Effects of Individual Differences and Job Characteristics on the Psychological Health of Italian Nurses


  • Maria Clelia Zurlo
  • Federica Vallone
  • Andrew P. Smith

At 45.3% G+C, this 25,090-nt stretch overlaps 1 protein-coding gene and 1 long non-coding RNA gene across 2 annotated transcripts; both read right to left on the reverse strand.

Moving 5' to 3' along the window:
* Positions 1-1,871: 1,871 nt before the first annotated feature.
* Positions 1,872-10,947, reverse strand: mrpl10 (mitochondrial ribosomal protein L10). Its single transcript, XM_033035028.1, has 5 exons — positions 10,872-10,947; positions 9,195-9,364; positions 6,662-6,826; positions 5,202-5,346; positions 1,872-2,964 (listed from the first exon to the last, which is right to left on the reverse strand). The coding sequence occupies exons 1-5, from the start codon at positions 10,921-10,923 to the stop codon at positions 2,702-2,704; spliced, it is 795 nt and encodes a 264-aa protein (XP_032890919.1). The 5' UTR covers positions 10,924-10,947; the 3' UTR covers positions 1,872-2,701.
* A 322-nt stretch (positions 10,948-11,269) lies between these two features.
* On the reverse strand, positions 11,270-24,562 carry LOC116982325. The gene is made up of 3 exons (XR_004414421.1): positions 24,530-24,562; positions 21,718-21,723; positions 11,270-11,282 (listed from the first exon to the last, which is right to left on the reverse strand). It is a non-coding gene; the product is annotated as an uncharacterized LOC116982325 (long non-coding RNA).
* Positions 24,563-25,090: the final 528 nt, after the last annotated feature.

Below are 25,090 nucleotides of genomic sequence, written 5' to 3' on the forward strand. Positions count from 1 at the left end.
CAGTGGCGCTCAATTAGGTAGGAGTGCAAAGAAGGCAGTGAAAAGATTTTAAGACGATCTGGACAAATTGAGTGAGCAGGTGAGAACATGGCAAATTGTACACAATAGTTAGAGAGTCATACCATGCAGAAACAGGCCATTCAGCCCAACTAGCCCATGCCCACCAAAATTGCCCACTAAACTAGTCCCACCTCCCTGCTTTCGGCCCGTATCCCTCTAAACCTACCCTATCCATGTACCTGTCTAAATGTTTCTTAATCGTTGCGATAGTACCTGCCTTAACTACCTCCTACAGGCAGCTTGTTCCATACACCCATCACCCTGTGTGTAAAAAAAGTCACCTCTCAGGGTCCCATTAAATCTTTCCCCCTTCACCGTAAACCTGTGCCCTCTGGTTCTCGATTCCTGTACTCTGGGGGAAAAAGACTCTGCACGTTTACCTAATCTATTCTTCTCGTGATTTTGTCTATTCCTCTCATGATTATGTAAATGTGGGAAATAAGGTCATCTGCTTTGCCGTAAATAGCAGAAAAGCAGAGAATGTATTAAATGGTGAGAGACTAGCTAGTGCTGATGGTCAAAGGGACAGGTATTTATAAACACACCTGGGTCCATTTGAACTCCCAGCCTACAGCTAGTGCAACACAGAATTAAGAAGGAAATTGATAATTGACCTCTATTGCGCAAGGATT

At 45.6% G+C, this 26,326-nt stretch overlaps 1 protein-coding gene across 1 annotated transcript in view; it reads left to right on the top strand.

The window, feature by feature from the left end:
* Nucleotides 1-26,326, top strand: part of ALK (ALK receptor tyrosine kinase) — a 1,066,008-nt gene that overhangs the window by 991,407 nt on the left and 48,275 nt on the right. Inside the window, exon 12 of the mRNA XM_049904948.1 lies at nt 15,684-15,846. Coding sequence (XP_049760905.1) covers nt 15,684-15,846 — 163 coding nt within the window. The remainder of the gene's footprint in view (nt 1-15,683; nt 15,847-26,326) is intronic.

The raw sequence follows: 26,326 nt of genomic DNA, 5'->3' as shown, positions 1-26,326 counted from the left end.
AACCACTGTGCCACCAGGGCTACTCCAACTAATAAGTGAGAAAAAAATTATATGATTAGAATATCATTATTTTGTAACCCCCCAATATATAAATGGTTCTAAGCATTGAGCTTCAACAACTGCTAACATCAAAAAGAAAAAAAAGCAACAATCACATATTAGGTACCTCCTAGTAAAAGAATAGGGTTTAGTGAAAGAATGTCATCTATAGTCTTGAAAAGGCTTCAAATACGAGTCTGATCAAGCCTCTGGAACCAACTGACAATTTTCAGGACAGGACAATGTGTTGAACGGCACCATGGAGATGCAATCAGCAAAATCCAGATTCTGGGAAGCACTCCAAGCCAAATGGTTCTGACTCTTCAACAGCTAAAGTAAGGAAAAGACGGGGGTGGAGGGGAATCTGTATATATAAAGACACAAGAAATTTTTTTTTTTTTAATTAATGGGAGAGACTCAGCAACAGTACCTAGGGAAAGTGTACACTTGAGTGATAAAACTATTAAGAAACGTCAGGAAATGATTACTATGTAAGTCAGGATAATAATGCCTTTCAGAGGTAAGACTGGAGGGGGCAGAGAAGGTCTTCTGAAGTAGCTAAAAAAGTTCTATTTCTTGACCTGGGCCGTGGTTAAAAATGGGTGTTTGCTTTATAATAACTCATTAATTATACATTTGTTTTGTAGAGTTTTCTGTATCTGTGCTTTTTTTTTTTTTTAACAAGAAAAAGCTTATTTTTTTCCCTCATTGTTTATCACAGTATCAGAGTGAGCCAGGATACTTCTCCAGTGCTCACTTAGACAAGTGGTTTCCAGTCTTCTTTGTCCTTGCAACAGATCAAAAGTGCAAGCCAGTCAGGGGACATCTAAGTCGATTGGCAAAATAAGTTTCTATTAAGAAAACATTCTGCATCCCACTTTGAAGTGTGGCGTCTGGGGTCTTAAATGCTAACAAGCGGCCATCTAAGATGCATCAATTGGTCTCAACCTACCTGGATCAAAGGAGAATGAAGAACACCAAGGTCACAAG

The Demand Resources and Individual Effects Model (DRIVE Model) is a transactional model that integrates Demands- Control-Support and Effort-Reward Imbalance models emphasising the role of individual (Coping Strategies; Overcommitment) and job characteristics (Job Demands, Social Support, Decision Latitude, Skill Discretion, Effort, Rewards) in the work-related stress process. The present study aimed to test the DRIVE Model in a sample of 450 Italian nurses and to compare findings with those of a study conducted in a sample of UK nurses. A questionnaire composed of Ways of Coping Checklist-Revised (WCCL-R); Job Content Questionnaire (JCQ); ERI Test; Hospital Anxiety and Depression Scale (HADS) was used. Data supported the application of the DRIVE Model to the Italian context, showing significant associations of the individual characteristics of Problem-focused, Seek Advice and Wishful Thinking coping strategies and the job characteristics of Job Demands, Skill Discretion, Decision Latitude, and Effort with perceived levels of Anxiety and Depression. Effort represented the best predictor for psychological health conditions among Italian nurses, and Social Support significantly moderated the effects of Job Demands on perceived levels of Anxiety. The comparison study showed significant differences in the risk profiles of Italian and UK nurses. Findings were discussed in order to define focused interventions to promote nurses’ wellbeing.